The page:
MEC uses panel appointment to push for more recycling and composting, less landfilling
Michigan's landfill-first approach to waste management is getting a much-needed overhaul, and MEC is helping to lead the charge.
For more than a year, Deputy Policy Director Sean Hammond has served on the state's Solid Waste and Sustainability Advisory Panel (SWSAP), created by the Department of Environmental Quality to review Part 115 of the Natural Resources and Environmental Protection Act, which regulates solid waste management. The SWSAP also includes Kerrin O'Brien, executive director of MEC member group Michigan Recycling Coalition, along with local governments, waste industry representatives and others. While it is different from the Governor's Recycling Council created a year earlier specifically to increase residential recycling rates, the groups play complimentary roles in moving recycling forward in Michigan.
The 13-member panel put forward its draft recommendations for input from Michigan residents. The Department of Environmental Quality accepted public comment on the proposal until August 1. After incorporating those comments, the SWSAP presented its formal recommendations to DEQ Director Heidi Grether in late October. Based on feedback from that meeting, legislation will be developed early in the new session as we work to have a new Part 115 in place in the next two years.
Michigan's oversupply of landfills hides true cost of trashing materials
In our view, Michigan has been too reliant on landfills to manage our waste stream. That's because the last time the state updated its solid waste policy, in the 1990s, there were concerns that we were running out of landfill capacity. As a result, Michigan built more landfills than we needed, which in turn created extraordinarily low costs for disposal. Today there are more than 45 landfills statewide.
And those landfills are filled with valuable materials. In 2015, a consortium of university and business interests, lead by the West Michigan Sustainable Business Forum Waste Task Force, researched the contents and value of the material landfilled. Their findings:
- Michigan landfills contain an estimated $368 million worth of recyclable and compostable material.
- 35 percent of landfilled garbage is organic material that can be composted or digested for energy development and soil enhancement.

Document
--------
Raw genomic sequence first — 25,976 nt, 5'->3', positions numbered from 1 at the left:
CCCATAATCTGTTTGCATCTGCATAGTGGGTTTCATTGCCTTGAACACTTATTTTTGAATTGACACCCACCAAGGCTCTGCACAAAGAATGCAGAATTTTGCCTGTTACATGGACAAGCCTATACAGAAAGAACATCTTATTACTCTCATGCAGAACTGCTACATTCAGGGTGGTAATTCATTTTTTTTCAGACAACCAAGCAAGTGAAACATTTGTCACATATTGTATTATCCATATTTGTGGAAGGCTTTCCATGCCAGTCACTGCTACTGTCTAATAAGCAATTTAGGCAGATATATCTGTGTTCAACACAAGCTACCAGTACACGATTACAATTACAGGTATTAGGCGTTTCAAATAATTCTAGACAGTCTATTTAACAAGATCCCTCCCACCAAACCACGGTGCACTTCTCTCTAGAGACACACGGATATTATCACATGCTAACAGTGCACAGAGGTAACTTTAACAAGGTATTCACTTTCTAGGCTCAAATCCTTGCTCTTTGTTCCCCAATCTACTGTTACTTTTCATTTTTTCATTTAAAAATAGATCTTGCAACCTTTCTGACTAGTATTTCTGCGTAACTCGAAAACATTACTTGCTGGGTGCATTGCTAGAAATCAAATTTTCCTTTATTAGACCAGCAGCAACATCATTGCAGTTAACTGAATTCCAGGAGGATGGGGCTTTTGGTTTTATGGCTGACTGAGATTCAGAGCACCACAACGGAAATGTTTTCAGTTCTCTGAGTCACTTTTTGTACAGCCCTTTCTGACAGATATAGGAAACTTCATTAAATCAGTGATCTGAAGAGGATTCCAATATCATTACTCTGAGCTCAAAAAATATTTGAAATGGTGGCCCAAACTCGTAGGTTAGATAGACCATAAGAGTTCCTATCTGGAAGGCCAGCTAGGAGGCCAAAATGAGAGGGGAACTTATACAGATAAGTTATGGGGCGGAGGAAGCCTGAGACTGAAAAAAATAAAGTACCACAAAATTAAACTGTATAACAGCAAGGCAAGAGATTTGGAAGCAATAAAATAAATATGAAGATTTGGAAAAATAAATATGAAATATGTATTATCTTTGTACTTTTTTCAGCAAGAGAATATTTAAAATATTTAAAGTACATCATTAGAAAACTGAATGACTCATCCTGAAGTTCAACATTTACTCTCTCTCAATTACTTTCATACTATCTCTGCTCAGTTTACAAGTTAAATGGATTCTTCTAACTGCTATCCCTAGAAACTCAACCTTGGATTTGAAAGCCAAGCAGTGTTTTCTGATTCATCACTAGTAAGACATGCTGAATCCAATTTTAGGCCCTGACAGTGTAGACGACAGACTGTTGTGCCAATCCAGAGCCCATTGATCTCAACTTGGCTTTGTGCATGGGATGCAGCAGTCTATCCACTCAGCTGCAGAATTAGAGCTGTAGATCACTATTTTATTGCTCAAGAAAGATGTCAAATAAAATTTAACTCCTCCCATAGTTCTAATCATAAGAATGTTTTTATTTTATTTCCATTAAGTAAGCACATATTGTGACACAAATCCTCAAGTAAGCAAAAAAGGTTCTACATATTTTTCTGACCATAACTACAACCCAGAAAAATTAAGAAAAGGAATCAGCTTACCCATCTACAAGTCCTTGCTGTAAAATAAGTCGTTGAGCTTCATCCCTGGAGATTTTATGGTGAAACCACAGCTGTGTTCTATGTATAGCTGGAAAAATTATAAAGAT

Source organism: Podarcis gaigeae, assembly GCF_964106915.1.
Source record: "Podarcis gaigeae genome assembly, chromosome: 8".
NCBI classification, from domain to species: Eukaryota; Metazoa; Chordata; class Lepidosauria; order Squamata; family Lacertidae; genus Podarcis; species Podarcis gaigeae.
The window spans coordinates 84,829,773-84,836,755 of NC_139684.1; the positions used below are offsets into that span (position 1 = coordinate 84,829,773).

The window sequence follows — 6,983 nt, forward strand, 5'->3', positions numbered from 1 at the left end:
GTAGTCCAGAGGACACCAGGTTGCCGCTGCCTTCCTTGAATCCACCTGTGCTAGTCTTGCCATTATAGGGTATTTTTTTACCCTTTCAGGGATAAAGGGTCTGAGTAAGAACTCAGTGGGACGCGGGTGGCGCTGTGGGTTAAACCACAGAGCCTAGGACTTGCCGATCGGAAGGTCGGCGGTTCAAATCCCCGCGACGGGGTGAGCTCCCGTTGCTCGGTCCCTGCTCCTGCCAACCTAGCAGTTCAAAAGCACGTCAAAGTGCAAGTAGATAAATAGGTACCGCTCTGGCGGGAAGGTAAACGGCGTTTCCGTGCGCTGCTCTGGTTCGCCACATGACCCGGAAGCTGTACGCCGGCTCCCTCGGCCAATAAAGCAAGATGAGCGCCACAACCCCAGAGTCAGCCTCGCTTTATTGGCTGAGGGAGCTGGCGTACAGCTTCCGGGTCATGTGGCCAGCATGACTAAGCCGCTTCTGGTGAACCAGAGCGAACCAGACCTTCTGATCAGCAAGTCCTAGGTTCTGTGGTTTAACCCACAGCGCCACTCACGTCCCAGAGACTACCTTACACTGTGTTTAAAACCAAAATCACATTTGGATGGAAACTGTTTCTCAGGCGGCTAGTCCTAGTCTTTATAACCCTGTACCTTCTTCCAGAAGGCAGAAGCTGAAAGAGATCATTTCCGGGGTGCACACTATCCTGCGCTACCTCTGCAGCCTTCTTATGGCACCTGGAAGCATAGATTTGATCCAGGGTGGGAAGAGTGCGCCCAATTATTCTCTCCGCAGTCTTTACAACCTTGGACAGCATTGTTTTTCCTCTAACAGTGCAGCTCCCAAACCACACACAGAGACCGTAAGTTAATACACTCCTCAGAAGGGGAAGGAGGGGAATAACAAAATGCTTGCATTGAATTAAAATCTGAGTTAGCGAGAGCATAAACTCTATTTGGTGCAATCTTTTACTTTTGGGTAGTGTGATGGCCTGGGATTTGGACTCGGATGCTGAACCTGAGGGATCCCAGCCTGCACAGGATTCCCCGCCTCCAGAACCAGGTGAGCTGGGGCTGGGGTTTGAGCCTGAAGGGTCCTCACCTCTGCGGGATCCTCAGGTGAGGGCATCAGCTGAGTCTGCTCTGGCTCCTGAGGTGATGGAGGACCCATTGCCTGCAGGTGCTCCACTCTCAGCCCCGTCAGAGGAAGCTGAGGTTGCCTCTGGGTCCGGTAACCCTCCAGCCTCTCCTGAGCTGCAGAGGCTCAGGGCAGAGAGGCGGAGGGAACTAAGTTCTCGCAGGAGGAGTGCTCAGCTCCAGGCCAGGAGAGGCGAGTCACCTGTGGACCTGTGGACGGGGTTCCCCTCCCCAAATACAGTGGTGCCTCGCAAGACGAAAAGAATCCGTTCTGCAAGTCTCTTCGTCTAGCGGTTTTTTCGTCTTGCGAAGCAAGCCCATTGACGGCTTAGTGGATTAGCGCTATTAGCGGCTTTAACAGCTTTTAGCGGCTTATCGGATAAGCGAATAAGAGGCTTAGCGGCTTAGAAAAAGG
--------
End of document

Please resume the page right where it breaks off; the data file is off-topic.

- 41 percent of the materials we throw out are recyclable and have market value, including all standard recyclable commodities except glass, plus textiles.
Through the SWSAP, we are working to adapt current policies to capture more of that value and conserve resources by encouraging recycling, composting and electricity generation (via anaerobic digestion) so discarded materials can be put to their best, highest use.
Below are some highlights from the SWSAP's recommendations for Michigan's solid waste policy.
"Materials" have value, "solid waste" is trash
The panel's first draft recommendation is a change of terminology. The proposal calls for replacing the term "solid waste planning" with "materials management planning" to reflect a shift away from the landfill-first approach and toward an emphasis on recycling and composting. The proposal also says that materials management plans–which each county is required to file with the DEQ–should include goals for reclaiming reusable materials and metrics for monitoring the county's progress toward those targets.
Turning food waste and other organic matter into valuable compost makes good environmental and economic sense, and composting provides many jobs in Michigan. Unfortunately, although composting facilities have been required to register with the DEQ since 2008, minimal oversight has allowed a few bad actors to give the industry a black eye by producing nuisance odors and otherwise being un-neighborly. Those conflicts have made it difficult to find appropriate sites for composting facilities.
The draft recommendations call for driving out bad actors by providing a more robust regulatory framework for composting–one that includes general permits, routine inspections, and enhanced requirements for site plans, operating and training.
The proposal also notes that Michigan should continue its ban on landfilling yard waste, a valuable source of nutrients that should be composted.
Landfill operators are required to provide financial assurance so the DEQ and Michigan taxpayers aren't on the hook for cleanups, maintenance or other costs if the company goes out of business. However, those financial assurances aren't always enough to cover all costs.
The SWSAP proposal calls for increasing the financial assurance requirement such that the DEQ is able to contract with a third party to properly close and maintain a landfill. The same goes for all solid waste facilities. It also recommends raising fees or adding new funding sources to grow the state's account for the perpetual care of retired sites.
Pay for the program
Of course, the DEQ and local governments will need adequate funding to administer the materials management program and enforce regulations that protect human health and the environment. We are happy to have a seat at the SWSAP table and look forward to finalizing these recommendations. Keep an eye out for more updates as we move forward with this plan to conserve resources and create a more sustainable Michigan.
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Recycle, Michigan is MEC member group Michigan Recycling Coalition's statewide recycling outreach campaign. Connect your program to the statewide effort to raise awareness about the value of recycling and move Michiganders to recycle at home, at work, and at play. Contact the MRC office to get a digital copy of the logo for inclusion in your outreach materials, to purchase an indoor/outdoor sign for display at your recycling center, and to become a Recycle, Michigan Partner and receive other campaign social media tools at (517) 974-3672.